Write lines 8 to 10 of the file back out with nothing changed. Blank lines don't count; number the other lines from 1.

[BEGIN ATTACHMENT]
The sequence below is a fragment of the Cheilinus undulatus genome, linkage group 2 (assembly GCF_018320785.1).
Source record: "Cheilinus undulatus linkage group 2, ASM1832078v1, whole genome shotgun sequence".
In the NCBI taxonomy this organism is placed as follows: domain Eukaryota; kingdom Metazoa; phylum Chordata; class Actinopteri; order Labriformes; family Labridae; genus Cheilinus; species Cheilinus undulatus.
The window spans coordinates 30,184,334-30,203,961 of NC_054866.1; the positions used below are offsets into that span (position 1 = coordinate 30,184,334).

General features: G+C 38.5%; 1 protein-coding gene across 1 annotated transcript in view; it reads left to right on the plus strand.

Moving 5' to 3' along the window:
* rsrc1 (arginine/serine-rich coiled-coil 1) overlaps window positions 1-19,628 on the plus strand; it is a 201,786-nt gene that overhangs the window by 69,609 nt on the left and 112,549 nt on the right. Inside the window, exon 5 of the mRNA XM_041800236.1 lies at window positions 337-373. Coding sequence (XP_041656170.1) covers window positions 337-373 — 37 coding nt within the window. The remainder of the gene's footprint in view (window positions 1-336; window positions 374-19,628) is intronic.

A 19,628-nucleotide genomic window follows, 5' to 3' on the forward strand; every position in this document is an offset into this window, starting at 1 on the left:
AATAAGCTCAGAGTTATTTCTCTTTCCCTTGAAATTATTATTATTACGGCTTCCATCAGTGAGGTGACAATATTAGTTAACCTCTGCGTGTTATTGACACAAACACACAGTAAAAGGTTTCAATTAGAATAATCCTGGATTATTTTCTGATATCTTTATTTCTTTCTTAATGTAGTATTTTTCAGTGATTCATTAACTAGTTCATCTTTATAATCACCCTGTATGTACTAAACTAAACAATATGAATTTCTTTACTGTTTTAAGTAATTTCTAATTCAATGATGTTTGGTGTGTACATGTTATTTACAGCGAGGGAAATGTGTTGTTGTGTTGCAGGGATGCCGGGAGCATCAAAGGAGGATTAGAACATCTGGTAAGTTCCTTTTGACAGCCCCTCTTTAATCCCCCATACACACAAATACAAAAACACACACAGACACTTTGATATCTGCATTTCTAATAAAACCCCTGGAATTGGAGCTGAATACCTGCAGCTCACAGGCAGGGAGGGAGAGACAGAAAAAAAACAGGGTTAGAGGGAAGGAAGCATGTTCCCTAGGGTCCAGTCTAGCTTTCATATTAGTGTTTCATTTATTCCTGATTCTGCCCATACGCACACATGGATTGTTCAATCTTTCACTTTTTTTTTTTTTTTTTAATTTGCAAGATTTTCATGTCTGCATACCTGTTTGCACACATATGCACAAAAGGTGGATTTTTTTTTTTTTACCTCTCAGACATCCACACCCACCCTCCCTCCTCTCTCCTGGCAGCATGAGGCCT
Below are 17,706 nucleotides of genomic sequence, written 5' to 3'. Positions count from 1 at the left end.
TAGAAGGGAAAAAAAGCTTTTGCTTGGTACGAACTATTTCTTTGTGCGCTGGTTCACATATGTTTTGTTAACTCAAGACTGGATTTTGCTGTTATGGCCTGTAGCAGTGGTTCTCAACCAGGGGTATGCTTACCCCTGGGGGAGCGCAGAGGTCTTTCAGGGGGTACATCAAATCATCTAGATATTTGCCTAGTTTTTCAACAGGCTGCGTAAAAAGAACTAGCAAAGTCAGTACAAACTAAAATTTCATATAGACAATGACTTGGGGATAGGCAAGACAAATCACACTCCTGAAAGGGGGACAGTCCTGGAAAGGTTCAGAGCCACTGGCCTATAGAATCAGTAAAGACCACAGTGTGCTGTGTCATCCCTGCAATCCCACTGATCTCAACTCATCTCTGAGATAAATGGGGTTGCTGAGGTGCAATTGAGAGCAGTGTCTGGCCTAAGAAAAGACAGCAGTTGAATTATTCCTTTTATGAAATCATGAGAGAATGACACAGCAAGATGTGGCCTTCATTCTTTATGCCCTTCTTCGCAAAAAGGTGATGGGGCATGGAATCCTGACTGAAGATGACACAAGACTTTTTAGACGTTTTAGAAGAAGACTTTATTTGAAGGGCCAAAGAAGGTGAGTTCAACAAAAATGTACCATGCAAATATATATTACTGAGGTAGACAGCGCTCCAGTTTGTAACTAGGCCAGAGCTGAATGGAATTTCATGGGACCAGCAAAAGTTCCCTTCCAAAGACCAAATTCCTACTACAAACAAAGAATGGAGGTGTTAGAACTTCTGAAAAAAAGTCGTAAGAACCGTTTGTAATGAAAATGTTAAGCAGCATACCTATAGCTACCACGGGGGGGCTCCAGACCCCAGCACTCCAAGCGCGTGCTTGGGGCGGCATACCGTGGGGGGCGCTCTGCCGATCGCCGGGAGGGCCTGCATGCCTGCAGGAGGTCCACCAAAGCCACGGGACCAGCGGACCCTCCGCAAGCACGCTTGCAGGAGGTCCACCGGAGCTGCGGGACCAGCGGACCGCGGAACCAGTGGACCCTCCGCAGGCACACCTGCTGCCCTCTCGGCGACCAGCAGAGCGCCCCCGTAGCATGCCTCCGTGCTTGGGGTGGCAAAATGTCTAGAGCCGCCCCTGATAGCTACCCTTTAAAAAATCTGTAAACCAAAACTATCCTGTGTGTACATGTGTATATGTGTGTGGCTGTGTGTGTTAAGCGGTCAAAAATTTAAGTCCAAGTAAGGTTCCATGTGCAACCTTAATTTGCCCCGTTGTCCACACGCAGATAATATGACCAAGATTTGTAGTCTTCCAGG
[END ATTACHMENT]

A 19,628-nucleotide genomic window follows, 5' to 3' on the forward strand; every position in this document is an offset into this window, starting at 1 on the left:
AATAAGCTCAGAGTTATTTCTCTTTCCCTTGAAATTATTATTATTACGGCTTCCATCAGTGAGGTGACAATATTAGTTAACCTCTGCGTGTTATTGACACAAACACACAGTAAAAGGTTTCAATTAGAATAATCCTGGATTATTTTCTGATATCTTTATTTCTTTCTTAATGTAGTATTTTTCAGTGATTCATTAACTAGTTCATCTTTATAATCACCCTGTATGTACTAAACTAAACAATATGAATTTCTTTACTGTTTTAAGTAATTTCTAATTCAATGATGTTTGGTGTGTACATGTTATTTACAGCGAGGGAAATGTGTTGTTGTGTTGCAGGGATGCCGGGAGCATCAAAGGAGGATTAGAACATCTGGTAAGTTCCTTTTGACAGCCCCTCTTTAATCCCCCATACACACAAATACAAAAACACACACAGACACTTTGATATCTGCATTTCTAATAAAACCCCTGGAATTGGAGCTGAATACCTGCAGCTCACAGGCAGGGAGGGAGAGACAGAAAAAAAACAGGGTTAGAGGGAAGGAAGCATGTTCCCTAGGGTCCAGTCTAGCTTTCATATTAGTGTTTCATTTATTCCTGATTCTGCCCATACGCACACATGGATTGTTCAATCTTTCACTTTTTTTTTTTTTTTTTAATTTGCAAGATTTTCATGTCTGCATACCTGTTTGCACACATATGCACAAAAGGTGGATTTTTTTTTTTTTACCTCTCAGACATCCACACCCACCCTCCCTCCTCTCTCCTGGCAGCATGAGGCCT
Below are 17,706 nucleotides of genomic sequence, written 5' to 3'. Positions count from 1 at the left end.